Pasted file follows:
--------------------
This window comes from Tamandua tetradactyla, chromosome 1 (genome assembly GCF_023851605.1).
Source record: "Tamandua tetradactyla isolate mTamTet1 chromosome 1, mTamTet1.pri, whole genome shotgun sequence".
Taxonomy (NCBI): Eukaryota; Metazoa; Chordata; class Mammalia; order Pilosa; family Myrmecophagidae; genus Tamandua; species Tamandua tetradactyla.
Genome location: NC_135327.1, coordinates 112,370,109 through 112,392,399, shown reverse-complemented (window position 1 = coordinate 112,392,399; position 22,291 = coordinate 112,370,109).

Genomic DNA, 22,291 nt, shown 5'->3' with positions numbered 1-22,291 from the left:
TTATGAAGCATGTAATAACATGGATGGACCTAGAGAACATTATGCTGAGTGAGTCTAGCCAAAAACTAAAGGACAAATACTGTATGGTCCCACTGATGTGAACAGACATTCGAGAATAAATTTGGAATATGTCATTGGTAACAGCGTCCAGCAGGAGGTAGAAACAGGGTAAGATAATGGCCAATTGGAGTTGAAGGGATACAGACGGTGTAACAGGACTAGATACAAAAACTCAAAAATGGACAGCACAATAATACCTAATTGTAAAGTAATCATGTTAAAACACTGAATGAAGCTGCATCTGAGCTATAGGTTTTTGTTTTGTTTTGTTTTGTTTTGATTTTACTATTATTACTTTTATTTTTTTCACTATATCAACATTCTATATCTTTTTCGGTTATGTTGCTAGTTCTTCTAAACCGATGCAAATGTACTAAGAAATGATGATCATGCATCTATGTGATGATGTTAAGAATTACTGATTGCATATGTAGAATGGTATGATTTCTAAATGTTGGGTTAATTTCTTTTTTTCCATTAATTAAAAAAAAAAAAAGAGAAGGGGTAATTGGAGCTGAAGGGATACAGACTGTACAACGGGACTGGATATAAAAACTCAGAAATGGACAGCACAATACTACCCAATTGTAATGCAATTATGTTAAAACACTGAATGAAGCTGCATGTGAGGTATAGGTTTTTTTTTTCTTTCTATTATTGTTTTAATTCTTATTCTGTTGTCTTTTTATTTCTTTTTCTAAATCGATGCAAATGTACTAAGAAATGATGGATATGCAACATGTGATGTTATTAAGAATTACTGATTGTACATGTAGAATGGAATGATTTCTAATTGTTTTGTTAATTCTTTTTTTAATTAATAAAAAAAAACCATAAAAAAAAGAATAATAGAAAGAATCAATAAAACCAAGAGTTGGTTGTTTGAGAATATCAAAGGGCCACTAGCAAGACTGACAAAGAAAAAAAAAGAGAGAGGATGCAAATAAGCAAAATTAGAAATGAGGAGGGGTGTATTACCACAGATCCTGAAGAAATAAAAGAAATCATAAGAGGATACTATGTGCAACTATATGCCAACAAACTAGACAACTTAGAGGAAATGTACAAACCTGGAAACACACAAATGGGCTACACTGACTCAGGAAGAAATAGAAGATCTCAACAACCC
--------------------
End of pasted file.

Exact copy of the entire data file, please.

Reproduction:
This window comes from Tamandua tetradactyla, chromosome 1 (genome assembly GCF_023851605.1).
Source record: "Tamandua tetradactyla isolate mTamTet1 chromosome 1, mTamTet1.pri, whole genome shotgun sequence".
Taxonomy (NCBI): Eukaryota; Metazoa; Chordata; class Mammalia; order Pilosa; family Myrmecophagidae; genus Tamandua; species Tamandua tetradactyla.
Genome location: NC_135327.1, coordinates 112,370,109 through 112,392,399, shown reverse-complemented (window position 1 = coordinate 112,392,399; position 22,291 = coordinate 112,370,109).

Genomic DNA, 22,291 nt, shown 5'->3' with positions numbered 1-22,291 from the left:
TTATGAAGCATGTAATAACATGGATGGACCTAGAGAACATTATGCTGAGTGAGTCTAGCCAAAAACTAAAGGACAAATACTGTATGGTCCCACTGATGTGAACAGACATTCGAGAATAAATTTGGAATATGTCATTGGTAACAGCGTCCAGCAGGAGGTAGAAACAGGGTAAGATAATGGCCAATTGGAGTTGAAGGGATACAGACGGTGTAACAGGACTAGATACAAAAACTCAAAAATGGACAGCACAATAATACCTAATTGTAAAGTAATCATGTTAAAACACTGAATGAAGCTGCATCTGAGCTATAGGTTTTTGTTTTGTTTTGTTTTGTTTTGATTTTACTATTATTACTTTTATTTTTTTCACTATATCAACATTCTATATCTTTTTCGGTTATGTTGCTAGTTCTTCTAAACCGATGCAAATGTACTAAGAAATGATGATCATGCATCTATGTGATGATGTTAAGAATTACTGATTGCATATGTAGAATGGTATGATTTCTAAATGTTGGGTTAATTTCTTTTTTTCCATTAATTAAAAAAAAAAAAAGAGAAGGGGTAATTGGAGCTGAAGGGATACAGACTGTACAACGGGACTGGATATAAAAACTCAGAAATGGACAGCACAATACTACCCAATTGTAATGCAATTATGTTAAAACACTGAATGAAGCTGCATGTGAGGTATAGGTTTTTTTTTTCTTTCTATTATTGTTTTAATTCTTATTCTGTTGTCTTTTTATTTCTTTTTCTAAATCGATGCAAATGTACTAAGAAATGATGGATATGCAACATGTGATGTTATTAAGAATTACTGATTGTACATGTAGAATGGAATGATTTCTAATTGTTTTGTTAATTCTTTTTTTAATTAATAAAAAAAAACCATAAAAAAAAGAATAATAGAAAGAATCAATAAAACCAAGAGTTGGTTGTTTGAGAATATCAAAGGGCCACTAGCAAGACTGACAAAGAAAAAAAAAGAGAGAGGATGCAAATAAGCAAAATTAGAAATGAGGAGGGGTGTATTACCACAGATCCTGAAGAAATAAAAGAAATCATAAGAGGATACTATGTGCAACTATATGCCAACAAACTAGACAACTTAGAGGAAATGTACAAACCTGGAAACACACAAATGGGCTACACTGACTCAGGAAGAAATAGAAGATCTCAACAACCC